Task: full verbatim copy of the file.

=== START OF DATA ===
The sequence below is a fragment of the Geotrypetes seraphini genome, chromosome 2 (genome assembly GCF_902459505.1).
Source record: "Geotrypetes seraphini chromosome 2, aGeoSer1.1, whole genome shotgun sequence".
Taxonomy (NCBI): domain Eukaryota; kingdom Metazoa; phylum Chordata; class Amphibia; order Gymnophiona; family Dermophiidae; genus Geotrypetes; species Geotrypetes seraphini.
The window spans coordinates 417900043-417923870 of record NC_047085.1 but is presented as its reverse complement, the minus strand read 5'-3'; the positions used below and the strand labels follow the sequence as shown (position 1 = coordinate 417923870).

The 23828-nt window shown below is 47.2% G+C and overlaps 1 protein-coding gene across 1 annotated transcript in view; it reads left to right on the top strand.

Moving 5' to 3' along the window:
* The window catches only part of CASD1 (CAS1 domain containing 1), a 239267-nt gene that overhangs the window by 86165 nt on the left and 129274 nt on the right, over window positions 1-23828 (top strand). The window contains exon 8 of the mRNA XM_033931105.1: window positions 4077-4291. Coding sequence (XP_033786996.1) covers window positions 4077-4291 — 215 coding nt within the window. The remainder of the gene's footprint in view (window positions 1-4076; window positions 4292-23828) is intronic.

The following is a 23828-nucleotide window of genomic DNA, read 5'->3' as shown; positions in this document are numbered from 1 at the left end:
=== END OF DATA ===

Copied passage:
The sequence below is a fragment of the Geotrypetes seraphini genome, chromosome 2 (genome assembly GCF_902459505.1).
Source record: "Geotrypetes seraphini chromosome 2, aGeoSer1.1, whole genome shotgun sequence".
Taxonomy (NCBI): domain Eukaryota; kingdom Metazoa; phylum Chordata; class Amphibia; order Gymnophiona; family Dermophiidae; genus Geotrypetes; species Geotrypetes seraphini.
The window spans coordinates 417900043-417923870 of record NC_047085.1 but is presented as its reverse complement, the minus strand read 5'-3'; the positions used below and the strand labels follow the sequence as shown (position 1 = coordinate 417923870).

The 23828-nt window shown below is 47.2% G+C and overlaps 1 protein-coding gene across 1 annotated transcript in view; it reads left to right on the top strand.

Moving 5' to 3' along the window:
* The window catches only part of CASD1 (CAS1 domain containing 1), a 239267-nt gene that overhangs the window by 86165 nt on the left and 129274 nt on the right, over window positions 1-23828 (top strand). The window contains exon 8 of the mRNA XM_033931105.1: window positions 4077-4291. Coding sequence (XP_033786996.1) covers window positions 4077-4291 — 215 coding nt within the window. The remainder of the gene's footprint in view (window positions 1-4076; window positions 4292-23828) is intronic.

The following is a 23828-nucleotide window of genomic DNA, read 5'->3' as shown; positions in this document are numbered from 1 at the left end: